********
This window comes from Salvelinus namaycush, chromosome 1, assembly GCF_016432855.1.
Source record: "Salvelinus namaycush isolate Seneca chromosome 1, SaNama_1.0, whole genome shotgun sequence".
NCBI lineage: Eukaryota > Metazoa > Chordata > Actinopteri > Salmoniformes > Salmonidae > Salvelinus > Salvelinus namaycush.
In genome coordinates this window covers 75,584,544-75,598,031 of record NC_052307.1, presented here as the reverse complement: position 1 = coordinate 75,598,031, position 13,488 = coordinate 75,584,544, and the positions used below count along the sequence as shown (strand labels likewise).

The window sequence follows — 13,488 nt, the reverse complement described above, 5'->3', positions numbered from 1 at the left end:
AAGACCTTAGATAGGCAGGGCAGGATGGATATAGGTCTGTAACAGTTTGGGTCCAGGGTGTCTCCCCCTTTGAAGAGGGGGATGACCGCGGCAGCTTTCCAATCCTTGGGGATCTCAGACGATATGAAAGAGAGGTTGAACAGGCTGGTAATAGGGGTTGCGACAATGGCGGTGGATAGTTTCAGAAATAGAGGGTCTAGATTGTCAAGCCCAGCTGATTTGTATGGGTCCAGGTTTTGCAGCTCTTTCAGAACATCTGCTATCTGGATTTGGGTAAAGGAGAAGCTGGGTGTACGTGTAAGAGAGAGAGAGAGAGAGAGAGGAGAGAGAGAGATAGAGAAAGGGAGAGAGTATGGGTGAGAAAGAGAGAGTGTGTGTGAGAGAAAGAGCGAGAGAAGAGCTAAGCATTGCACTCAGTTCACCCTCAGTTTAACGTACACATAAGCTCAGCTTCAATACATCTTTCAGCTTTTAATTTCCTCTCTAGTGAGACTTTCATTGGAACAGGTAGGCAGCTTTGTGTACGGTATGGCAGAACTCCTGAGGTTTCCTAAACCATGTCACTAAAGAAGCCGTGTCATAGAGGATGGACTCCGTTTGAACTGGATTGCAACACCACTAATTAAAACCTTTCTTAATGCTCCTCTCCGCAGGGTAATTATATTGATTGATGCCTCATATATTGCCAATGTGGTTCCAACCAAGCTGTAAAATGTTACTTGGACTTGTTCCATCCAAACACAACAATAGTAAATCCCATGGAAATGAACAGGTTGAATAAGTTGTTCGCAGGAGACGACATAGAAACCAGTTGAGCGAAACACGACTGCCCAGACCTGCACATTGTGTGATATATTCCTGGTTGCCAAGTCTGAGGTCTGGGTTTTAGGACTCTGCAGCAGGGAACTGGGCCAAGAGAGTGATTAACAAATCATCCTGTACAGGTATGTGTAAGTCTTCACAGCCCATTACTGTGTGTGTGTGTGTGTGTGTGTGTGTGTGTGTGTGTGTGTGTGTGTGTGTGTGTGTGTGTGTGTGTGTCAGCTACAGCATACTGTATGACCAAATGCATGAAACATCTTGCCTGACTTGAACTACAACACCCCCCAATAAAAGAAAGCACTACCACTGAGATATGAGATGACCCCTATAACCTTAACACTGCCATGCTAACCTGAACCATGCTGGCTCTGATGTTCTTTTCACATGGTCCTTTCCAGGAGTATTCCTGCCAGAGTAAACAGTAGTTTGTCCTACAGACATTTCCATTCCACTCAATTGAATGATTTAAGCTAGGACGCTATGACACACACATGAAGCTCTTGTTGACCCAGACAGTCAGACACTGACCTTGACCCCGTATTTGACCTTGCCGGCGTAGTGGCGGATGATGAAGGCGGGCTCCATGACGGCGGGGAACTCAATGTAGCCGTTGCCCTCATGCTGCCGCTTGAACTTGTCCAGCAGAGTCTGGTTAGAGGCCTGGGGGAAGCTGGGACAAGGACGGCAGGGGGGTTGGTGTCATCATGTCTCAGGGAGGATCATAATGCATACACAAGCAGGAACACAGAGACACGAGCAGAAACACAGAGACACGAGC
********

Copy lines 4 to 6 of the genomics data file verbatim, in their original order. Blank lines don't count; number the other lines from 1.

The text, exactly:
In genome coordinates this window covers 75,584,544-75,598,031 of record NC_052307.1, presented here as the reverse complement: position 1 = coordinate 75,598,031, position 13,488 = coordinate 75,584,544, and the positions used below count along the sequence as shown (strand labels likewise).

The window sequence follows — 13,488 nt, the reverse complement described above, 5'->3', positions numbered from 1 at the left end:
AAGACCTTAGATAGGCAGGGCAGGATGGATATAGGTCTGTAACAGTTTGGGTCCAGGGTGTCTCCCCCTTTGAAGAGGGGGATGACCGCGGCAGCTTTCCAATCCTTGGGGATCTCAGACGATATGAAAGAGAGGTTGAACAGGCTGGTAATAGGGGTTGCGACAATGGCGGTGGATAGTTTCAGAAATAGAGGGTCTAGATTGTCAAGCCCAGCTGATTTGTATGGGTCCAGGTTTTGCAGCTCTTTCAGAACATCTGCTATCTGGATTTGGGTAAAGGAGAAGCTGGGTGTACGTGTAAGAGAGAGAGAGAGAGAGAGAGGAGAGAGAGAGATAGAGAAAGGGAGAGAGTATGGGTGAGAAAGAGAGAGTGTGTGTGAGAGAAAGAGCGAGAGAAGAGCTAAGCATTGCACTCAGTTCACCCTCAGTTTAACGTACACATAAGCTCAGCTTCAATACATCTTTCAGCTTTTAATTTCCTCTCTAGTGAGACTTTCATTGGAACAGGTAGGCAGCTTTGTGTACGGTATGGCAGAACTCCTGAGGTTTCCTAAACCATGTCACTAAAGAAGCCGTGTCATAGAGGATGGACTCCGTTTGAACTGGATTGCAACACCACTAATTAAAACCTTTCTTAATGCTCCTCTCCGCAGGGTAATTATATTGATTGATGCCTCATATATTGCCAATGTGGTTCCAACCAAGCTGTAAAATGTTACTTGGACTTGTTCCATCCAAACACAACAATAGTAAATCCCATGGAAATGAACAGGTTGAATAAGTTGTTCGCAGGAGACGACATAGAAACCAGTTGAGCGAAACACGACTGCCCAGACCTGCACATTGTGTGATATATTCCTGGTTGCCAAGTCTGAGGTCTGGGTTTTAGGACTCTGCAGCAGGGAACTGGGCCAAGAGAGTGATTAACAAATCATCCTGTACAGGTATGTGTAAGTCTTCACAGCCCATTACTGTGTGTGTGTGTGTGTGTGTGTGTGTGTGTGTGTGTGTGTGTGTGTGTGTGTGTGTGTGTGTGTGTGTCAGCTACAGCATACTGTATGACCAAATGCATGAAACATCTTGCCTGACTTGAACTACAACACCCCCCAATAAAAGAAAGCACTACCACTGAGATATGAGATGACCCCTATAACCTTAACACTGCCATGCTAACCTGAACCATGCTGGCTCTGATGTTCTTTTCACATGGTCCTTTCCAGGAGTATTCCTGCCAGAGTAAACAGTAGTTTGTCCTACAGACATTTCCATTCCACTCAATTGAATGATTTAAGCTAGGACGCTATGACACACACATGAAGCTCTTGTTGACCCAGACAGTCAGACACTGACCTTGACCCCGTATTTGACCTTGCCGGCGTAGTGGCGGATGATGAAGGCGGGCTCCATGACGGCGGGGAACTCAATGTAGCCGTTGCCCTCATGCTGCCGCTTGAACTTGTCCAGCAGAGTCTGGTTAGAGGCCTGGGGGAAGCTGGGACAAGGACGGCAGGGGGGTTGGTGTCATCATGTCTCAGGGAGGATCATAATGCATACACAAGCAGGAACACAGAGACACGAGCAGAAACACAGAGACACGAGC